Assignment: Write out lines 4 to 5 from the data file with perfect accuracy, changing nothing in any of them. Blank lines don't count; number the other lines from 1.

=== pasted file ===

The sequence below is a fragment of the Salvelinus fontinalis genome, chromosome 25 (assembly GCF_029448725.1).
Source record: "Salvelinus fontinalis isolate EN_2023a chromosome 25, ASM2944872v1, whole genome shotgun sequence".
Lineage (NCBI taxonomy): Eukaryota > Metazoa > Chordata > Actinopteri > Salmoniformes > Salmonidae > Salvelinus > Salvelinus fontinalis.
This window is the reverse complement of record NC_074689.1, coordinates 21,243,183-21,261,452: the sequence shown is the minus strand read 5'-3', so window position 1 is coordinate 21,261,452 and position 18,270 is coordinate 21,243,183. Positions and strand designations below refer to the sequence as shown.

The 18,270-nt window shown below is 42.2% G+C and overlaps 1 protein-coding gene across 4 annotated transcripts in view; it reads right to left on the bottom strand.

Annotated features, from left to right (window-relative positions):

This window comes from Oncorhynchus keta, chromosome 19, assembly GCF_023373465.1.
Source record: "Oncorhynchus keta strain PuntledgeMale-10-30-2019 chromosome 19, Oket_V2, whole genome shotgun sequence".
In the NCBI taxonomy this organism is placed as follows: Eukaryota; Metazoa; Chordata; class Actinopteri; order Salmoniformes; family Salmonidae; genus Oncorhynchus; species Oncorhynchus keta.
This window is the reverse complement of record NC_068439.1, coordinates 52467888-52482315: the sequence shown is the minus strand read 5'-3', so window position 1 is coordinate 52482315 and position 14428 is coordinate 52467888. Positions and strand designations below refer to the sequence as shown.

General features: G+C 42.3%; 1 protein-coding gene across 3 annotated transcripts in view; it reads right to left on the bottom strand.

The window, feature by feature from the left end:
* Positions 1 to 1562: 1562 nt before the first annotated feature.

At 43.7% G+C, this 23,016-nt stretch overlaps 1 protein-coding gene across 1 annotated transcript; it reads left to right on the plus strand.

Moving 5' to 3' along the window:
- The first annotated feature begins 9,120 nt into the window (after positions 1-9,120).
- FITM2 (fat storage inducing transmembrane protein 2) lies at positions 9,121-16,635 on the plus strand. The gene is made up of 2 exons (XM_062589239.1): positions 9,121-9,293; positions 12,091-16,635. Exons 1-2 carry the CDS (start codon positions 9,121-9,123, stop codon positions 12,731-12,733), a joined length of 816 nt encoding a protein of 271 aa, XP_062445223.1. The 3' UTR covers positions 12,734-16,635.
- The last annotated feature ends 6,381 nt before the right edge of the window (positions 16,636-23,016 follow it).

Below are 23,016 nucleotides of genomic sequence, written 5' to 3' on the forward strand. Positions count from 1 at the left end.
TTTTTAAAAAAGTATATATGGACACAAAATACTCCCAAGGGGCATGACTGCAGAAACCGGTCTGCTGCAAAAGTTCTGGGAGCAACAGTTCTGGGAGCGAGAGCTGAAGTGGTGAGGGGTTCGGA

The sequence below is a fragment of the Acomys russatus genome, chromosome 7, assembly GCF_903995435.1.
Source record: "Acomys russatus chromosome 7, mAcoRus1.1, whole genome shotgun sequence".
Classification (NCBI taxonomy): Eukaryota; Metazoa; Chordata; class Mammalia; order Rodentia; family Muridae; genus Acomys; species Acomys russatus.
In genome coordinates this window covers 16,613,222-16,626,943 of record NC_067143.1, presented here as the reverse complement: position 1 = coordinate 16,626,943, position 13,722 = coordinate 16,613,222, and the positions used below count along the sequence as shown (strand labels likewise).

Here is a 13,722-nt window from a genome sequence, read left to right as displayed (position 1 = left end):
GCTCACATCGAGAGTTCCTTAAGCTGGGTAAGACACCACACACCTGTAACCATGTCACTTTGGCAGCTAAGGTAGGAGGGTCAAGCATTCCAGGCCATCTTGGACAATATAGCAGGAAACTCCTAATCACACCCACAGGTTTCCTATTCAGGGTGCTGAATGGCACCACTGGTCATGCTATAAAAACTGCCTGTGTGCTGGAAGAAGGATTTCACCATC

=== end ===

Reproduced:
This window is the reverse complement of record NC_074689.1, coordinates 21,243,183-21,261,452: the sequence shown is the minus strand read 5'-3', so window position 1 is coordinate 21,261,452 and position 18,270 is coordinate 21,243,183. Positions and strand designations below refer to the sequence as shown.

The 18,270-nt window shown below is 42.2% G+C and overlaps 1 protein-coding gene across 4 annotated transcripts in view; it reads right to left on the bottom strand.